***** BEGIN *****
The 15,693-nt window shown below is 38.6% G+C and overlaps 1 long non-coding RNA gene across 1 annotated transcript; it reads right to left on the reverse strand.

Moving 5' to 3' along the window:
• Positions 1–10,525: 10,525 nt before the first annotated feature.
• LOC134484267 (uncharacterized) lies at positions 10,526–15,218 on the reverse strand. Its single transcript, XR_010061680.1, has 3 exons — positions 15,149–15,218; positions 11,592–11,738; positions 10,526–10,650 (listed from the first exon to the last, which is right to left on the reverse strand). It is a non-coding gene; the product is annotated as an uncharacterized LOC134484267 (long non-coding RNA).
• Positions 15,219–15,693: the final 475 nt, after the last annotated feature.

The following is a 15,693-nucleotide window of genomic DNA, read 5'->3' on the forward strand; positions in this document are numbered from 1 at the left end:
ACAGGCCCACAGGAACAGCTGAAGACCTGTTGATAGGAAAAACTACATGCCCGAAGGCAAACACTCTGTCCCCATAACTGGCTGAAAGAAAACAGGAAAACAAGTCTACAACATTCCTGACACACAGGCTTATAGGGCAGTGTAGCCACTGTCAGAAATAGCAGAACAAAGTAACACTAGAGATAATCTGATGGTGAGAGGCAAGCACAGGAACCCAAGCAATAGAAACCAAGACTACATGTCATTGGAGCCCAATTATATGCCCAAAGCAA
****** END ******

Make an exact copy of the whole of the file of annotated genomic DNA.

The 15,693-nt window shown below is 38.6% G+C and overlaps 1 long non-coding RNA gene across 1 annotated transcript; it reads right to left on the reverse strand.

Moving 5' to 3' along the window:
• Positions 1–10,525: 10,525 nt before the first annotated feature.
• LOC134484267 (uncharacterized) lies at positions 10,526–15,218 on the reverse strand. Its single transcript, XR_010061680.1, has 3 exons — positions 15,149–15,218; positions 11,592–11,738; positions 10,526–10,650 (listed from the first exon to the last, which is right to left on the reverse strand). It is a non-coding gene; the product is annotated as an uncharacterized LOC134484267 (long non-coding RNA).
• Positions 15,219–15,693: the final 475 nt, after the last annotated feature.

The following is a 15,693-nucleotide window of genomic DNA, read 5'->3' on the forward strand; positions in this document are numbered from 1 at the left end:
ACAGGCCCACAGGAACAGCTGAAGACCTGTTGATAGGAAAAACTACATGCCCGAAGGCAAACACTCTGTCCCCATAACTGGCTGAAAGAAAACAGGAAAACAAGTCTACAACATTCCTGACACACAGGCTTATAGGGCAGTGTAGCCACTGTCAGAAATAGCAGAACAAAGTAACACTAGAGATAATCTGATGGTGAGAGGCAAGCACAGGAACCCAAGCAATAGAAACCAAGACTACATGTCATTGGAGCCCAATTATATGCCCAAAGCAA